4. The petitioner sent its reply to the aforesaid notices on 23rd February, 1973, reiterating the allegations made by it in its reply to the earlier notices. Subsequently, a representative of the petitioner also appeared before the Sales Tax Officer and tried to convince him that the petitioner was not a dealer and was not liable to be taxed. The Sales Tax Officer, however, appeared to be adamant in passing an ex parte order of assessment and initiating proceedings even for penalty, as was clear from his letter dated 14th March, 1973, a true copy of which was filed as annexure F to the writ petition. As such the petitioner instituted the present writ petition with the prayer to issue a writ of mandamus commanding the respondents, namely, the State of Uttar Pradesh and the Sales Tax Officer, Sector II, Swarupnagar, Kanpur, to forbear from making any assessment of sales tax on the petitioner and taking any proceedings pursuant to the notices and the letter dated 14th March, 1973, referred to above. A writ of certiorari was also prayed for to be issued quashing the notices and the letter aforesaid.
5. During the pendency of the writ petition an order of assessment was, however, passed for the year 1968-69. Annexure G to the writ petition is a copy of the aforesaid order, whereby sales tax in the sum of Rs. 1,200 was levied on the petitioner. The writ petition has subsequently been amended, and a prayer to quash the aforesaid order of assessment has been added.
6 The case of the petitioner, as set out in the writ petition, is that the fee charged from those who reside in the visitors' hostel is not the actual price of the food consumed by them and the principle of charging the fee is the same as in the case of other hostels where students reside, and that a fixed fee is charged for tea, breakfast, lunch and dinner and the same has no relation to the actual consumption and the charges paid by the residents have really a very remote relation to the actual value of the foodstuffs consumed by them. According to the petitioner, the transaction of supplying foodstuffs to the residents of the hostel cannot be termed as 'sale', nor can the petitioner be said to be 'carrying on the business of buying or selling goods' within the meaning of the U. P. Sales Tax Act.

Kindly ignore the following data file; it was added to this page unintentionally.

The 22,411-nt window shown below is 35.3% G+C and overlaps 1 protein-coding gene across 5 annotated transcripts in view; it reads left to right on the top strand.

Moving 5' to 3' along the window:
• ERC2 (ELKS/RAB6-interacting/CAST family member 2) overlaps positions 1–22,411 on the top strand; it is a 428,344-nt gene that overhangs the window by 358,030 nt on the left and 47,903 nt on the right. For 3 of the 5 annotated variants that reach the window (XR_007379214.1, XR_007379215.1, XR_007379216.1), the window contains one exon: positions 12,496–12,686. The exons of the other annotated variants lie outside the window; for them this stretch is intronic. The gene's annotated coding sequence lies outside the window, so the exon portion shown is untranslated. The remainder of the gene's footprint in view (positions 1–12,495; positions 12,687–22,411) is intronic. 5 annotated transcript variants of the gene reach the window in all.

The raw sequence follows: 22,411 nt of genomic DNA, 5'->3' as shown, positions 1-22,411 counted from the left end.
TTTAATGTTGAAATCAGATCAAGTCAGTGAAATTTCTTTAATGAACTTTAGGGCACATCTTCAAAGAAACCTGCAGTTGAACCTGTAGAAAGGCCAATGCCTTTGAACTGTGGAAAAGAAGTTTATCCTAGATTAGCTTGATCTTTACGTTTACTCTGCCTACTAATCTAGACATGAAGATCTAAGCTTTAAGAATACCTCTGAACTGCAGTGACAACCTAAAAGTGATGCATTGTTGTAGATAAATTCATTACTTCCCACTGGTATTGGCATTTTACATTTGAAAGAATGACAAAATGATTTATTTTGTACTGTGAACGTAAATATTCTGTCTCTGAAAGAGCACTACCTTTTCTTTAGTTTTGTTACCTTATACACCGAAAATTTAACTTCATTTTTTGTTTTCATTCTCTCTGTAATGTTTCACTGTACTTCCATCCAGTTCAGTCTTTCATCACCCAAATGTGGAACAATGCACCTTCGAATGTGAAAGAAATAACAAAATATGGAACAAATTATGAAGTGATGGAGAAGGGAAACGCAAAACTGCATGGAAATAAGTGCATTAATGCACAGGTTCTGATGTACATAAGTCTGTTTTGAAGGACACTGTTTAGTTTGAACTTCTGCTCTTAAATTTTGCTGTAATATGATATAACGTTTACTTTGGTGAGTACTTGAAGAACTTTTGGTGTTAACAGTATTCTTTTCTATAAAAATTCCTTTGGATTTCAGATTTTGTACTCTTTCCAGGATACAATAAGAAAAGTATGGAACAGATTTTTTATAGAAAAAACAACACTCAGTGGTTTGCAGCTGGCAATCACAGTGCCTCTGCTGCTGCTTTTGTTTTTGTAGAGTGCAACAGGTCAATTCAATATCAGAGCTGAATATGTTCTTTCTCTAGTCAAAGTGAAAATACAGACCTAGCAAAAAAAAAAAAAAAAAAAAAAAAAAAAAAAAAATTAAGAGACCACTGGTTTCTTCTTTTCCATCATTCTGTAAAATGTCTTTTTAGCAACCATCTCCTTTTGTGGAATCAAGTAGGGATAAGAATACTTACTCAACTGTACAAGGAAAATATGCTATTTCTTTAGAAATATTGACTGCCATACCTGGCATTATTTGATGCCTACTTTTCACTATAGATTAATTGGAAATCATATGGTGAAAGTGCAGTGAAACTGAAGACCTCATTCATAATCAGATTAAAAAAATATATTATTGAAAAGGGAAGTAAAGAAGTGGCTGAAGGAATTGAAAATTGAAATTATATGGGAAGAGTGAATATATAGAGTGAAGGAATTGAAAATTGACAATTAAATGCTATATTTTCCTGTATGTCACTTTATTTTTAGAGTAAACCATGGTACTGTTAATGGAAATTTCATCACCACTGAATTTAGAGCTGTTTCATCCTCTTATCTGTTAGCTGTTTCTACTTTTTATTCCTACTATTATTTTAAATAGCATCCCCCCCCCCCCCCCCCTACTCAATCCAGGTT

7. The case of the respondents, however, as put forward in their counter-affidavit, particularly, paragraphs 4 and 13, is that the petitioner charges price of foodstuffs supplied to the visitors separately in the bills and that the customers of the petitioner include all and sundry, as would be clear from a few specimens of the bills issued by the petitioner. In paragraph 4 of the counter-affidavit three instances have been cited. One bill is dated 14th October, 1968, issued in the name of the Posts and Telegraphs Department, Delhi. The second bill is dated 6th May, 1968, issued in the name of Dinesh Chand and Party, and the third bill is dated 21st January, 1968, issued in the name of Heavy Electricals, Bhopal, and also members of HAL and IAL Aeronautics. These instances were given in support of the contention that the foodstuffs were supplied by the petitioner not only to the residents of the hostel but also to other customers, who were not only not academicians but 'all and sundry'.
8. A detailed reply to the averments referred to above has been given by the petitioner in the rejoinder affidavit. After reiterating the facts enumerated in this behalf in the writ petition it has been stated that the payment by the Posts and Telegraphs Department, Delhi, was in respect of its officers, who came to inspect the site in the campus of the Institute for shifting the post office. A request for shifting the office was made by the Institute itself. In regard to the item of Dinesh Chand and Party, the position stated in the rejoinder affidavit was that Dinesh Chand was a resident of hall No. 5. His relations and friends had come on that day and immediately no arrangement for providing meals could be made in hall No. 5 and, accordingly, Dinesh Chand and his friends and relations took the same at visitors' hostel. It is asserted that both these items could not be said to relate to persons unconnected with the Institute. So far as the item relating to members of HAL and IAL Aeronautics was concerned, the position was stated to be that the Institute itself had got an Aeronautical